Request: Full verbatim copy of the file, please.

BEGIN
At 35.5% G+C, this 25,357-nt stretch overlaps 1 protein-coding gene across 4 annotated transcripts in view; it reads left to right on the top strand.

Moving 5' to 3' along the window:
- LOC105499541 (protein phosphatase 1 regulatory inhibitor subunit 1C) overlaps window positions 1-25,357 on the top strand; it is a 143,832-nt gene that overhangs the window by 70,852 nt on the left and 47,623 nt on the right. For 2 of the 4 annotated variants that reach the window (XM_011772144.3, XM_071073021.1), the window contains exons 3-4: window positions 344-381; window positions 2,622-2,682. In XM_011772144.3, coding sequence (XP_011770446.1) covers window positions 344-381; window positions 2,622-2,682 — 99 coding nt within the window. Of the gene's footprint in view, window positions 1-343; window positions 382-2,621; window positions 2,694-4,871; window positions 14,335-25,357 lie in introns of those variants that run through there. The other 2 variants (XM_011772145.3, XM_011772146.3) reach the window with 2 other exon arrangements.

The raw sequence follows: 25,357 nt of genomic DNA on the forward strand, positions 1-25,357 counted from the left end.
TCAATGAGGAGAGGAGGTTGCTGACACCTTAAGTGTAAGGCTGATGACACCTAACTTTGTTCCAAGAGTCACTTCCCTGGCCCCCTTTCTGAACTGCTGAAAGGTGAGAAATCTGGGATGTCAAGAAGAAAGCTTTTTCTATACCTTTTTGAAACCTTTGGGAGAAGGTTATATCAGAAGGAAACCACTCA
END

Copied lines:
At 35.5% G+C, this 25,357-nt stretch overlaps 1 protein-coding gene across 4 annotated transcripts in view; it reads left to right on the top strand.

Moving 5' to 3' along the window:
- LOC105499541 (protein phosphatase 1 regulatory inhibitor subunit 1C) overlaps window positions 1-25,357 on the top strand; it is a 143,832-nt gene that overhangs the window by 70,852 nt on the left and 47,623 nt on the right. For 2 of the 4 annotated variants that reach the window (XM_011772144.3, XM_071073021.1), the window contains exons 3-4: window positions 344-381; window positions 2,622-2,682. In XM_011772144.3, coding sequence (XP_011770446.1) covers window positions 344-381; window positions 2,622-2,682 — 99 coding nt within the window. Of the gene's footprint in view, window positions 1-343; window positions 382-2,621; window positions 2,694-4,871; window positions 14,335-25,357 lie in introns of those variants that run through there. The other 2 variants (XM_011772145.3, XM_011772146.3) reach the window with 2 other exon arrangements.

The raw sequence follows: 25,357 nt of genomic DNA on the forward strand, positions 1-25,357 counted from the left end.
TCAATGAGGAGAGGAGGTTGCTGACACCTTAAGTGTAAGGCTGATGACACCTAACTTTGTTCCAAGAGTCACTTCCCTGGCCCCCTTTCTGAACTGCTGAAAGGTGAGAAATCTGGGATGTCAAGAAGAAAGCTTTTTCTATACCTTTTTGAAACCTTTGGGAGAAGGTTATATCAGAAGGAAACCACTCA